By a 5-4 vote Thursday night, the U.S. Supreme Court blocked a Louisiana law that would have made abortion all but impossible in the state - at least until the court can hear the merits of the case.
The most important fact about this result is that Chief Justice John Roberts cast the deciding vote to stop the law from taking effect. That doesn't tell you how he'll ultimately vote on whether the law is constitutional. But it does tell you that Roberts cares about a fair process.
Under recent Supreme Court precedent, the law is pretty clearly unconstitutional, and Roberts doesn't want to overturn that precedent until the court has considered the case, June Medical Services LLC v. Gee, in detail.
Yet the decision contains another extremely important piece of evidence. Justice Brett Kavanaugh, the newest addition to the court, wrote a four-page explanation of why he thought the law should go into effect.
Kavanaugh is the only justice to write anything in the case thus far. His explanation tells us a great deal about how Kavanaugh is going to approach abortion cases - much more than we could have known previously.
To begin with the conclusion, Kavanaugh's opinion demonstrates that he is open to the strategy of subjecting abortion rights to death by a thousand cuts. At the same time, it hints that he may not want to overturn the Supreme Court's abortion precedent wholesale.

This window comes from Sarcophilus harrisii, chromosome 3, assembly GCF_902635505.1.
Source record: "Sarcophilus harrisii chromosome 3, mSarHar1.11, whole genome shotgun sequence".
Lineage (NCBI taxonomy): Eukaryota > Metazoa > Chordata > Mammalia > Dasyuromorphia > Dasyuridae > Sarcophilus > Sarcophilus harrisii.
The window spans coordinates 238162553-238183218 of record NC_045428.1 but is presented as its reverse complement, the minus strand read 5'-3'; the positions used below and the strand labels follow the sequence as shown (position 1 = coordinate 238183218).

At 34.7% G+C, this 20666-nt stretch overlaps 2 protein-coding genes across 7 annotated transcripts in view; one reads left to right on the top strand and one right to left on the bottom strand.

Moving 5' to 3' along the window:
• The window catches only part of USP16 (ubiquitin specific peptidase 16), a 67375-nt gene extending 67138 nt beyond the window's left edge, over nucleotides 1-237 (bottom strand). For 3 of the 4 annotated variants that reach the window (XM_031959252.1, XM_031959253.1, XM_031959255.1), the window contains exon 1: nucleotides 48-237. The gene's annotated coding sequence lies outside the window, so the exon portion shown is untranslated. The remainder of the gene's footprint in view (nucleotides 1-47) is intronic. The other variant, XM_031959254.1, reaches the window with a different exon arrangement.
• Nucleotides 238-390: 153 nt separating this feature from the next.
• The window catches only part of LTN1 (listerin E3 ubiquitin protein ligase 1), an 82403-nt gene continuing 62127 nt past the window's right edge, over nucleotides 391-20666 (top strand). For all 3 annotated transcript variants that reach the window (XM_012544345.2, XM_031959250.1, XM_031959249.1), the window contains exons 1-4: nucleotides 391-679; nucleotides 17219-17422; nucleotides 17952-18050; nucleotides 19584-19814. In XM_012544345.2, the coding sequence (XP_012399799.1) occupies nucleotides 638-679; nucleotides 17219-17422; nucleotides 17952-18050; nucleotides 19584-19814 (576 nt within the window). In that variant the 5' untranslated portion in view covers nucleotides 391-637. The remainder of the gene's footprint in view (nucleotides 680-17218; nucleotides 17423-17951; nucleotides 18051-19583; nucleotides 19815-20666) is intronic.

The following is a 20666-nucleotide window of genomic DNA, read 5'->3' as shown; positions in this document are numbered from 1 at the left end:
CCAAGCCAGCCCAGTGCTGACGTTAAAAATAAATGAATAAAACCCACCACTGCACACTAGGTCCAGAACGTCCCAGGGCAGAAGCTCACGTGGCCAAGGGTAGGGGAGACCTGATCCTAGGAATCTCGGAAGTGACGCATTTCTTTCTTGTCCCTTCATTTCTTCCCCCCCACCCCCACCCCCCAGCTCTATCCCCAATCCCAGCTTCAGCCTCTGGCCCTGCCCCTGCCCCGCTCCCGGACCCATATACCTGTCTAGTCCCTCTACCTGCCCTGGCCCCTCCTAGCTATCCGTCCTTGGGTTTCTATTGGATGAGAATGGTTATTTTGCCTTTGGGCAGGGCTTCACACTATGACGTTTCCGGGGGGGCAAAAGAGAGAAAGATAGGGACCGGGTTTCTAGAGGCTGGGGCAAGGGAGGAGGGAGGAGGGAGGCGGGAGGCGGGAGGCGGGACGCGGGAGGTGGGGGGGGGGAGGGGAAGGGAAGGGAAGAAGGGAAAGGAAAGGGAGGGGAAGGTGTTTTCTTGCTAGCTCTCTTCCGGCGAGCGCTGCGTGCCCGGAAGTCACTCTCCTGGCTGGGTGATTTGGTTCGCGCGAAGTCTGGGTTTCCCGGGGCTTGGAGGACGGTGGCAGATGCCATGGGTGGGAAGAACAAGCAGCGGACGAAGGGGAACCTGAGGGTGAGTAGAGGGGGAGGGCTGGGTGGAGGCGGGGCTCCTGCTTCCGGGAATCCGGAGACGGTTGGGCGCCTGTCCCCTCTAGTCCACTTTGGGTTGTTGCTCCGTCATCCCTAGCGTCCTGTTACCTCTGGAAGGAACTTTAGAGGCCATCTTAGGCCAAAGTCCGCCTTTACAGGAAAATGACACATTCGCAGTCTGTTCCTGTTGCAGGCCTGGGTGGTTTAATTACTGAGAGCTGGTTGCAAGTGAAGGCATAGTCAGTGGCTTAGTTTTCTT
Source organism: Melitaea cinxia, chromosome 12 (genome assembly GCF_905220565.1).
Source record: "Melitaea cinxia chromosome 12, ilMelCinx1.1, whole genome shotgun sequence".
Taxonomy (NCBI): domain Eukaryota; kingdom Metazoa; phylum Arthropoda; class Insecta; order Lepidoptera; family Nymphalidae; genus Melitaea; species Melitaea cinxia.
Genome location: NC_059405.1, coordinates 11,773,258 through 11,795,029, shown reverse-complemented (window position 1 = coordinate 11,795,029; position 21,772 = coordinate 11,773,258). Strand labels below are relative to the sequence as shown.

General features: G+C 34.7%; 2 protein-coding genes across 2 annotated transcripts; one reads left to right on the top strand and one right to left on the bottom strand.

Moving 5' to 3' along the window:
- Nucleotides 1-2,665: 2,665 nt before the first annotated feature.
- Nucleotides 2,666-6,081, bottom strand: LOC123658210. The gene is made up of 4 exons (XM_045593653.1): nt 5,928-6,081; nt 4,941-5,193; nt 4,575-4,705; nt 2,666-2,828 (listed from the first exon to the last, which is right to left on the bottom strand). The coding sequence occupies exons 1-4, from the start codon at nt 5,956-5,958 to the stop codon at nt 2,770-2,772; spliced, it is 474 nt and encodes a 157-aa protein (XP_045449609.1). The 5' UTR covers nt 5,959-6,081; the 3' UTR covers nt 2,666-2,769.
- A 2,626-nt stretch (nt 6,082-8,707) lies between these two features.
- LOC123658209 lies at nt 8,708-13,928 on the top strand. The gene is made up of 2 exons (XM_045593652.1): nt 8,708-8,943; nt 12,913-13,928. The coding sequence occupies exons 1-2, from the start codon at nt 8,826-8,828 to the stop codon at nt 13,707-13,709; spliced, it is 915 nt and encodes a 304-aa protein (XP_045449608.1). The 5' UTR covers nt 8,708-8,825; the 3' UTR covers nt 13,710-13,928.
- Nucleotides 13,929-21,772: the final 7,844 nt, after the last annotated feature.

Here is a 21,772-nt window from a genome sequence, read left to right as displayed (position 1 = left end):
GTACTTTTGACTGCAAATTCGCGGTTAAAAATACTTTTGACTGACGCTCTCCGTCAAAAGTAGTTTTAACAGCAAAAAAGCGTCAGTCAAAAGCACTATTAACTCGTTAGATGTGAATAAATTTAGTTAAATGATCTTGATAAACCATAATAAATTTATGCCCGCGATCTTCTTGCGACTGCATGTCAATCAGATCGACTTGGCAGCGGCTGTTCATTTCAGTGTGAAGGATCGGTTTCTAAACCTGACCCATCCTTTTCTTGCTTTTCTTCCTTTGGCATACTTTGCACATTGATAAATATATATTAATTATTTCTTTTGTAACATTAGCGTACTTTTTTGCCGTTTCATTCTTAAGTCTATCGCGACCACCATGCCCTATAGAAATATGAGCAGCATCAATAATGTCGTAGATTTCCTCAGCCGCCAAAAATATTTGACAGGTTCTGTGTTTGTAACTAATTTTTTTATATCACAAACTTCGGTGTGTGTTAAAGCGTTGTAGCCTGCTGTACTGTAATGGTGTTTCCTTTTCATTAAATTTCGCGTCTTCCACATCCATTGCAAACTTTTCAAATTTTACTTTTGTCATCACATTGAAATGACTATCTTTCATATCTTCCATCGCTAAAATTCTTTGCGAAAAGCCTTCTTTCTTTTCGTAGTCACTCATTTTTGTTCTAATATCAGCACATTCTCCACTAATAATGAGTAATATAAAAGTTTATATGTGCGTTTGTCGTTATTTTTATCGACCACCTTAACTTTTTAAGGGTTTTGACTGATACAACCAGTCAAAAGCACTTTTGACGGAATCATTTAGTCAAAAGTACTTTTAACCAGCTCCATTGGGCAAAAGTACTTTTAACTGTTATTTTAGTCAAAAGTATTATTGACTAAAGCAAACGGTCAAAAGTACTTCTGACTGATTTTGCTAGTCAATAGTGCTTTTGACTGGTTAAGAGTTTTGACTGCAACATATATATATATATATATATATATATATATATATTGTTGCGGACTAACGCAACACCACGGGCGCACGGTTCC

The opinion shows that Kavanaugh wants to be seen as a serious conservative but not as a radical.
The most relevant precedent for us to consider in the Louisiana case is the Supreme Court's 2016 decision in Whole Woman's Health v. Hellerstedt.
The Whole Women's Health case was Justice Anthony Kennedy's last liberal vote on abortion rights. It was a 5-3 decision, issued after Justice Antonin Scalia had died and before Donald Trump had been elected and nominated Justice Neil Gorsuch to the bench. The opinion was written by Justice Stephen Breyer.
The Whole Woman's Health case involved a Texas law that imposed a range of restrictions on doctors and clinics who performed abortions. For our purposes, the most important was a restriction that said doctors who performed abortions had to have admitting privileges at hospitals no more than 30 miles from the clinic where they performed abortions.
The court held that this regulation was an "undue burden" on the right to abortion - the standard that the court had first articulated in the landmark 1992 case of Planned Parenthood v. Casey. Kennedy was a co-author of that opinion.
Breyer, who was an expert on federal regulation before he became a justice, used cost-benefit analysis as the rubric for the Whole Women's Health decision, explaining that if a law restricting abortion failed to confer benefits, it violated the Casey "undue burden" test. Kennedy joined the opinion.
The Louisiana law before the court now mimics the Texas law that the court struck down: It requires doctors who perform abortions to have admitting privileges at nearby hospitals.